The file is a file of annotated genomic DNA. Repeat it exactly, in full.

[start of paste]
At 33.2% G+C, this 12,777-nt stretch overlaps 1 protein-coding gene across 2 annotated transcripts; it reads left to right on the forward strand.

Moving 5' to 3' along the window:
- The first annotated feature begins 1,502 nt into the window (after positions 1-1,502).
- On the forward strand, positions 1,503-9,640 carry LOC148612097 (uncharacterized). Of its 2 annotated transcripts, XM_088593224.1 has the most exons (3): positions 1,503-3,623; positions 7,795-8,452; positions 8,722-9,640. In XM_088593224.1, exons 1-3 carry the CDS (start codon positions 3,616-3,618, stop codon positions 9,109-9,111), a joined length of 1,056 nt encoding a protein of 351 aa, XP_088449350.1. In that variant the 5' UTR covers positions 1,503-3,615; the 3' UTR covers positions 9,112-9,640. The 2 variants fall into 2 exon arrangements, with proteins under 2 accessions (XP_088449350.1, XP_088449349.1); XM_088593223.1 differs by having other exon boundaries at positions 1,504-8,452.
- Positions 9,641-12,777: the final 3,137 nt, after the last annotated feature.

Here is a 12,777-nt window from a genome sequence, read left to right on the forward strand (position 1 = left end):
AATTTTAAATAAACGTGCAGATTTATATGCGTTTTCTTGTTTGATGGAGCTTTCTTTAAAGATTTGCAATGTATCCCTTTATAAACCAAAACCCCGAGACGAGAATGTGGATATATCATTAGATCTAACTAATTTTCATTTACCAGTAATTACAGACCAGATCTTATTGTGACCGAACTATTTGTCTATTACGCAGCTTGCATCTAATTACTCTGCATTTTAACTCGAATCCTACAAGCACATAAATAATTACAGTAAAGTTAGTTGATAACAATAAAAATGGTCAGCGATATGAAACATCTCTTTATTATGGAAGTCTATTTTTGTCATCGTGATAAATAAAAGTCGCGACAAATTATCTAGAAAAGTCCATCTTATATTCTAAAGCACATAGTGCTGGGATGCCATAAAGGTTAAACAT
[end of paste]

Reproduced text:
At 33.2% G+C, this 12,777-nt stretch overlaps 1 protein-coding gene across 2 annotated transcripts; it reads left to right on the forward strand.

Moving 5' to 3' along the window:
- The first annotated feature begins 1,502 nt into the window (after positions 1-1,502).
- On the forward strand, positions 1,503-9,640 carry LOC148612097 (uncharacterized). Of its 2 annotated transcripts, XM_088593224.1 has the most exons (3): positions 1,503-3,623; positions 7,795-8,452; positions 8,722-9,640. In XM_088593224.1, exons 1-3 carry the CDS (start codon positions 3,616-3,618, stop codon positions 9,109-9,111), a joined length of 1,056 nt encoding a protein of 351 aa, XP_088449350.1. In that variant the 5' UTR covers positions 1,503-3,615; the 3' UTR covers positions 9,112-9,640. The 2 variants fall into 2 exon arrangements, with proteins under 2 accessions (XP_088449350.1, XP_088449349.1); XM_088593223.1 differs by having other exon boundaries at positions 1,504-8,452.
- Positions 9,641-12,777: the final 3,137 nt, after the last annotated feature.

Here is a 12,777-nt window from a genome sequence, read left to right on the forward strand (position 1 = left end):
AATTTTAAATAAACGTGCAGATTTATATGCGTTTTCTTGTTTGATGGAGCTTTCTTTAAAGATTTGCAATGTATCCCTTTATAAACCAAAACCCCGAGACGAGAATGTGGATATATCATTAGATCTAACTAATTTTCATTTACCAGTAATTACAGACCAGATCTTATTGTGACCGAACTATTTGTCTATTACGCAGCTTGCATCTAATTACTCTGCATTTTAACTCGAATCCTACAAGCACATAAATAATTACAGTAAAGTTAGTTGATAACAATAAAAATGGTCAGCGATATGAAACATCTCTTTATTATGGAAGTCTATTTTTGTCATCGTGATAAATAAAAGTCGCGACAAATTATCTAGAAAAGTCCATCTTATATTCTAAAGCACATAGTGCTGGGATGCCATAAAGGTTAAACAT